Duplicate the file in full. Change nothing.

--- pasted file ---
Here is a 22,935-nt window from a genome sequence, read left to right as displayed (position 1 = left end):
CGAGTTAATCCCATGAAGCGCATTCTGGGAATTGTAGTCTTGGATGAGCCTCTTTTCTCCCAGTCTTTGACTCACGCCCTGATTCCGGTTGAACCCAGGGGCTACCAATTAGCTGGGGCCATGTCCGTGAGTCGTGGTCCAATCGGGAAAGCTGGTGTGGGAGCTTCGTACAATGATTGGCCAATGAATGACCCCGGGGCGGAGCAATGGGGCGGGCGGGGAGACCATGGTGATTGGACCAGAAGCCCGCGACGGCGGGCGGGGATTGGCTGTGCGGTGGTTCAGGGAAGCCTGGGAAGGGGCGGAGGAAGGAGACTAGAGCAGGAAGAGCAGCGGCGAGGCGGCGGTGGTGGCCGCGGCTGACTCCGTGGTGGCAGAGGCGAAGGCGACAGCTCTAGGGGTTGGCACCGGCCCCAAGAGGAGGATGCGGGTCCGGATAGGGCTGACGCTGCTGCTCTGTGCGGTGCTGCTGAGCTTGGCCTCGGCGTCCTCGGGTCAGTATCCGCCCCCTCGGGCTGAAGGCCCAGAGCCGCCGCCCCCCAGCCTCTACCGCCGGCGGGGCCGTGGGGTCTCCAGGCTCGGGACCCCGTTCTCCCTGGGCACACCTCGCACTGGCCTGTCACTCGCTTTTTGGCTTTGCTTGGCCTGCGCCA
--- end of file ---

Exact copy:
Here is a 22,935-nt window from a genome sequence, read left to right as displayed (position 1 = left end):
CGAGTTAATCCCATGAAGCGCATTCTGGGAATTGTAGTCTTGGATGAGCCTCTTTTCTCCCAGTCTTTGACTCACGCCCTGATTCCGGTTGAACCCAGGGGCTACCAATTAGCTGGGGCCATGTCCGTGAGTCGTGGTCCAATCGGGAAAGCTGGTGTGGGAGCTTCGTACAATGATTGGCCAATGAATGACCCCGGGGCGGAGCAATGGGGCGGGCGGGGAGACCATGGTGATTGGACCAGAAGCCCGCGACGGCGGGCGGGGATTGGCTGTGCGGTGGTTCAGGGAAGCCTGGGAAGGGGCGGAGGAAGGAGACTAGAGCAGGAAGAGCAGCGGCGAGGCGGCGGTGGTGGCCGCGGCTGACTCCGTGGTGGCAGAGGCGAAGGCGACAGCTCTAGGGGTTGGCACCGGCCCCAAGAGGAGGATGCGGGTCCGGATAGGGCTGACGCTGCTGCTCTGTGCGGTGCTGCTGAGCTTGGCCTCGGCGTCCTCGGGTCAGTATCCGCCCCCTCGGGCTGAAGGCCCAGAGCCGCCGCCCCCCAGCCTCTACCGCCGGCGGGGCCGTGGGGTCTCCAGGCTCGGGACCCCGTTCTCCCTGGGCACACCTCGCACTGGCCTGTCACTCGCTTTTTGGCTTTGCTTGGCCTGCGCCA